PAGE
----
The sun has set, yet darkness hasn’t quite fallen; it’s that liminal part of the day poet T.S. Eliot referred to as “the violet hour.” For her latest aerial dance production, the director of Santa Barbara Centre for Aerial Arts, Ninette Paloma wanted to capture the beauty and suspense of that moment between day and night. Last Friday evening at the Lobero Theatre, her company La Petite Chouette presented The Violet Hour, a nuanced performance in three acts.
Indigo lights rose on three dancers suspended high above the stage, each one wrapped in a thick rope. To the sound of tolling bells, they descended, taking their time as they slid incrementally downward. Sophia Phillips rose again on the corde lisse to perform a solo of great intricacy, including a series of innovative wraps and slides. The longest-standing member of the company, Phillips gives the impression of being completely at ease air, performing technically demanding feats with riveting presence and grace.
Aerial dance has its roots in the circus, an art form whose origin in freak shows and death-defying acts primed audiences to expect tricks and thrills. By contrast, Paloma’s aesthetic is solidly nouveau cirque; she’s more interested in using emotional expression to evoke a world onstage than she is in eliciting gasps. The Violet Hour realized that intent beautifully in Serra Benson and Livia Mezei’s duet on aerial frame — a mesmerizing slow-motion act requiring tenderness and trust to pull off delicate balances. At one point, Mezei released her grip on Benson’s fingers, yet rather than the anticipated drop, there was an achingly slow unfurling.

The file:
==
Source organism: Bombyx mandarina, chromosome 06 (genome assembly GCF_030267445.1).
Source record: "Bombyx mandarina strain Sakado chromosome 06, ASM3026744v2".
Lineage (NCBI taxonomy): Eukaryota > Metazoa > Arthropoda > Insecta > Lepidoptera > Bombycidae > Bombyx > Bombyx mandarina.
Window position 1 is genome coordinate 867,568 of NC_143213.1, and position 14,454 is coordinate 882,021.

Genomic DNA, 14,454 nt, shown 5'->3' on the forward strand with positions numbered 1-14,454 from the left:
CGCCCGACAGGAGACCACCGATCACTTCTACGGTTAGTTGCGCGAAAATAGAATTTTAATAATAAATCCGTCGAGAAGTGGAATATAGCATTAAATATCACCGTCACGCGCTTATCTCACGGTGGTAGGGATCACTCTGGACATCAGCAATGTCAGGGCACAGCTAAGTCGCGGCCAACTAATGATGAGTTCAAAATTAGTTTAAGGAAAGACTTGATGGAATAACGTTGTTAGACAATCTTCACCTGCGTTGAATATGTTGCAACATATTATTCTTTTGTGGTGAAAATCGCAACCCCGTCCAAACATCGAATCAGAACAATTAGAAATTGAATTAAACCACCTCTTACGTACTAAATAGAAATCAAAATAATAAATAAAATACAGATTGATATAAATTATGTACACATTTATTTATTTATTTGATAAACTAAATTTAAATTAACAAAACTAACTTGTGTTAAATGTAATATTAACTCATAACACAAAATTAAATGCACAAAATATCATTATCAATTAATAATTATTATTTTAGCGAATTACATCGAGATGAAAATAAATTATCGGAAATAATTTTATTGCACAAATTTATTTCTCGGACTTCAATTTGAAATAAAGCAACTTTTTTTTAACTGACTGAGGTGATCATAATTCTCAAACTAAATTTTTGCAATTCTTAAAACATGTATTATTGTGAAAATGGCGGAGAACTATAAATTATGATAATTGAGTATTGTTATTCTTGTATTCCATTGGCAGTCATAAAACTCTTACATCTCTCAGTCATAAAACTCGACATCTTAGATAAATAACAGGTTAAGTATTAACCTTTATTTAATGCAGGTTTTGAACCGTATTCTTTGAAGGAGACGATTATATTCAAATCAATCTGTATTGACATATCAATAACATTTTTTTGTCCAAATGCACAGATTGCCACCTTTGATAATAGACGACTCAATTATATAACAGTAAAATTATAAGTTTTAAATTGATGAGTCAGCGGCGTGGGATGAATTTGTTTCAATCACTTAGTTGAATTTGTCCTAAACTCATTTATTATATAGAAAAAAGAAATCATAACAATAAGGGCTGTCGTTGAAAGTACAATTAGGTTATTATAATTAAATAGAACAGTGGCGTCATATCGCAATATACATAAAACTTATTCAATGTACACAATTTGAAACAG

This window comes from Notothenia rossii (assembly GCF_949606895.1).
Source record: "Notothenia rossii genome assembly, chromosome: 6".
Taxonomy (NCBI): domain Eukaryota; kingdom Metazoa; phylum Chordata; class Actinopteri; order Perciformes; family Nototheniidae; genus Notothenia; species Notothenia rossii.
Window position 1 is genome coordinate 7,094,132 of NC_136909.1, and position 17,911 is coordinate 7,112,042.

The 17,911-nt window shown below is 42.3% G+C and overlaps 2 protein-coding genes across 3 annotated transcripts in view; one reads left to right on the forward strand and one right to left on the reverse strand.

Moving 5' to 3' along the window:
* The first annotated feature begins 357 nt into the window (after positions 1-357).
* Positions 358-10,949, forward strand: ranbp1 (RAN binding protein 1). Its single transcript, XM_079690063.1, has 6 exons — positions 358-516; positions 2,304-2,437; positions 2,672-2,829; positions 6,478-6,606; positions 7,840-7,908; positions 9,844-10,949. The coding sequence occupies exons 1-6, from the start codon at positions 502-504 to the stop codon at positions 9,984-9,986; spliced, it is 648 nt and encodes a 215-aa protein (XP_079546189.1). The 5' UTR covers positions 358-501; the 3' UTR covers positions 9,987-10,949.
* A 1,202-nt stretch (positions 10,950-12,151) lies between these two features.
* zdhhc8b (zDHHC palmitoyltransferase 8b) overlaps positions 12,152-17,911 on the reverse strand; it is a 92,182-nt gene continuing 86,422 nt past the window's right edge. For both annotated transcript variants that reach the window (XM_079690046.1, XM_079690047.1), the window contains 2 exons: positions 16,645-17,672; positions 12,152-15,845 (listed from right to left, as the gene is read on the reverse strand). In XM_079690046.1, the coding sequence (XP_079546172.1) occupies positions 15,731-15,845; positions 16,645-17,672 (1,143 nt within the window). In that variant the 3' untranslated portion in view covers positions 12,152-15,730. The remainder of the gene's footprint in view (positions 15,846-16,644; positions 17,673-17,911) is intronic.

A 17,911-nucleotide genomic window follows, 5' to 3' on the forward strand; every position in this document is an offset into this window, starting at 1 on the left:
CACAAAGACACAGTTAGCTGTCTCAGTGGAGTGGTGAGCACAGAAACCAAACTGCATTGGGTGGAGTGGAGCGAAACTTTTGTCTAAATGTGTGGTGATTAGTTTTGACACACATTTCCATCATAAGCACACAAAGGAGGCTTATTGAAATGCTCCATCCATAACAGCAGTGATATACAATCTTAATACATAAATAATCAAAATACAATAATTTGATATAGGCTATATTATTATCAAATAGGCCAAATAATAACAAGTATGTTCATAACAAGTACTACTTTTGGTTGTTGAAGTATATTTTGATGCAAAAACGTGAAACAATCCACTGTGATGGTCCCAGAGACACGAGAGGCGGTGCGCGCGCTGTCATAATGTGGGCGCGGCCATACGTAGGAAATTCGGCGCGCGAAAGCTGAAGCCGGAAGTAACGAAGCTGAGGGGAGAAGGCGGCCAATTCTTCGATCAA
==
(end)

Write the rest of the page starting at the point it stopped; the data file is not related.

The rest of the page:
In the second act, Phillips returned for a more dynamic duet with Hannah Caldwell on aerial kite, and younger apprentice members of Paloma’s troupe got a chance to show their stuff, as did the director herself in a dramatic, unleashed solo for dance trapeze set to the soulful music of Bettye Lavette.
The greatest challenge for this company, and maybe for all aerial dance artists, is in the transition from the ground to the air and back again. In The Violet Hour, Paloma experimented with slowing down these moments, sometimes leaving a number of dancers in complete stillness onstage as others rose from the ground.
There’s no aerial apparatus with more fluid beauty than aerial silks, and La Petite Chouette brought out these eye-catching bolts of brightly colored fabric for their final act, when all six members of the adult company swept across the stage before taking to the air: their chosen element.